What serves as counterbalance is a touching ballad where Nico sings that in war his heart and hands are not his own—"Athens gives me orders. I obey them; I do not weigh them." Despite the men walking around with uplifted tunics as direct reaction to the women withholding sexual favors and the Spartans speaking like Disney cartoon character Elmer Fudd, the underpinnings of this opera with rhythmically complicated music beg serious consideration. As Adamo's second opera following on his impressive success with Little Women, Lysistrata, or The Nude Goddess also seems destined for multiple productions.
INGREDIENTS FOR SUCCESS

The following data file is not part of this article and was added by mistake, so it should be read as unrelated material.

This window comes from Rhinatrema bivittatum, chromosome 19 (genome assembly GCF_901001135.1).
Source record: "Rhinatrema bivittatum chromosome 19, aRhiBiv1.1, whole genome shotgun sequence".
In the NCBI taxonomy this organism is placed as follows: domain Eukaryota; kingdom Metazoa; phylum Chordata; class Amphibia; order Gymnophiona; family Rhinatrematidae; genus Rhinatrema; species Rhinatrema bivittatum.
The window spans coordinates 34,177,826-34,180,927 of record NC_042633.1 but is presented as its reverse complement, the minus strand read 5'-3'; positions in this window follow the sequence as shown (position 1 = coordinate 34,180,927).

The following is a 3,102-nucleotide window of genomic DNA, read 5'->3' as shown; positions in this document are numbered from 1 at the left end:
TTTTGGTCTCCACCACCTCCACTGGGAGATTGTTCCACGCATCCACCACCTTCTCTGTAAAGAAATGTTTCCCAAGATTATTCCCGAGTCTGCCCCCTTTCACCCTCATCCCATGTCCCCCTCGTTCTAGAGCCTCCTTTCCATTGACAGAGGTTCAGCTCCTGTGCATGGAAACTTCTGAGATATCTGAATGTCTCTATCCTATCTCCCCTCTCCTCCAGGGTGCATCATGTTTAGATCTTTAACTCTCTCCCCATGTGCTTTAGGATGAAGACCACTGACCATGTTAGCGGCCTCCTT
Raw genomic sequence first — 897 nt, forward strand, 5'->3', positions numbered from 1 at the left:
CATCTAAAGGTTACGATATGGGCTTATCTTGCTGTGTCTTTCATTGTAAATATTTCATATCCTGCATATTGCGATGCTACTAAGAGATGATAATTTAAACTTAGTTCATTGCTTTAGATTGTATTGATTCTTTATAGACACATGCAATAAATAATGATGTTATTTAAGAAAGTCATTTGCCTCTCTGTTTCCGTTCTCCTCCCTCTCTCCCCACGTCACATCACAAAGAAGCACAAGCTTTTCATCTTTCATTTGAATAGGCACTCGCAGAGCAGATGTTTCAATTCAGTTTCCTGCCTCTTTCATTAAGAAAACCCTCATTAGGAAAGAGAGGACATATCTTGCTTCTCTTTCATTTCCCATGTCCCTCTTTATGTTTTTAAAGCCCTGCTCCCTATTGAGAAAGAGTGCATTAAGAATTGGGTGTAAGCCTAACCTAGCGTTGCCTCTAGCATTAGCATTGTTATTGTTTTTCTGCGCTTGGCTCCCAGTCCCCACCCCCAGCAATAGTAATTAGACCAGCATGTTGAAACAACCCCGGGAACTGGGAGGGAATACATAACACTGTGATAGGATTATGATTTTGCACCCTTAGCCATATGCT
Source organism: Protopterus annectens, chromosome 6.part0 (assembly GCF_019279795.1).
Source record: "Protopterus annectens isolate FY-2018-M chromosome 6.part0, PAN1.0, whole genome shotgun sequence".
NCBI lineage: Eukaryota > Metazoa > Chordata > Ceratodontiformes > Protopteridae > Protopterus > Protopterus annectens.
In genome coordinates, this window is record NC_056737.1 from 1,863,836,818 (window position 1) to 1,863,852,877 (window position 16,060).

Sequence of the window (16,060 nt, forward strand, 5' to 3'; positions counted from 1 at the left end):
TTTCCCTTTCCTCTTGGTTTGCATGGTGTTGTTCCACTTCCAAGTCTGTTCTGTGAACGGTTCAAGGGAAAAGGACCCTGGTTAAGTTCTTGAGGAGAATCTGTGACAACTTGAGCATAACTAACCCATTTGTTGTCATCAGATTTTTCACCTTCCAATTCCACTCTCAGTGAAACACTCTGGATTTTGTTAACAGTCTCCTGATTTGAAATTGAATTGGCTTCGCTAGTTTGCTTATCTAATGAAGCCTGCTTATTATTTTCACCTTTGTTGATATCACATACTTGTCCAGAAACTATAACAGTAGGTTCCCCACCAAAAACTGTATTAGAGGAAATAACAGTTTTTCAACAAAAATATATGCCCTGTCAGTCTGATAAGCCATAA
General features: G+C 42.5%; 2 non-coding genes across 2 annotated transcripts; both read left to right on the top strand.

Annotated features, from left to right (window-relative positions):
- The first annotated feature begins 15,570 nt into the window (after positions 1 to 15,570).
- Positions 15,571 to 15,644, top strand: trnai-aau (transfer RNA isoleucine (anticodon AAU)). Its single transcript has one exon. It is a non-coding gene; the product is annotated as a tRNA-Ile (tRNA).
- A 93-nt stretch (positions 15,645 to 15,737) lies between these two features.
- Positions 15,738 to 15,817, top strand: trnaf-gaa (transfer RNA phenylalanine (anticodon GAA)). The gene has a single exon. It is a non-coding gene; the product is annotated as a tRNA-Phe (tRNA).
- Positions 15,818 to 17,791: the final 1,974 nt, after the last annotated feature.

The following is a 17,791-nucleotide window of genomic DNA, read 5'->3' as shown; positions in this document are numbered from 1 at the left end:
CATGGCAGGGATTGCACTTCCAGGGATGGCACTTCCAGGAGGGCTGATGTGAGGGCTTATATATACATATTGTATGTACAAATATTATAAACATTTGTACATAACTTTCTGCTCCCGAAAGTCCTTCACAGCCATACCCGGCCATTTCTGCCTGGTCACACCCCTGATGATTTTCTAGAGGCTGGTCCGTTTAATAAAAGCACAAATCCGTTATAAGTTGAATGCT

Stepping back, one notices first the contrasts between Dead Man Walking and Lysistrata, or The Nude Goddess: tragic versus comic subjects, literary source: contemporary American nonfiction versus ancient Greek play, jazz-rock-spiritual mixed with lyric European influences like Benjamin Britten and Claude Debussy versus straight through melodic vocal line somewhat like Stephen Sondheim with dissonantly shaded orchestration punctuated with exotic percussion. The similarities between these two operas, such as balancing serious with comic (or vice-versus), addressing political fraught issues, and using a feminine lens to present these stories, are making them appeal to a wider audience (hopefully newcomers and younger operagoers) who in turn are making these new works part of the repertory of American opera. Dead Man Walking and Lysistrata, or The Nude Goddess are the kind of success stories the American cultural scene needs more of.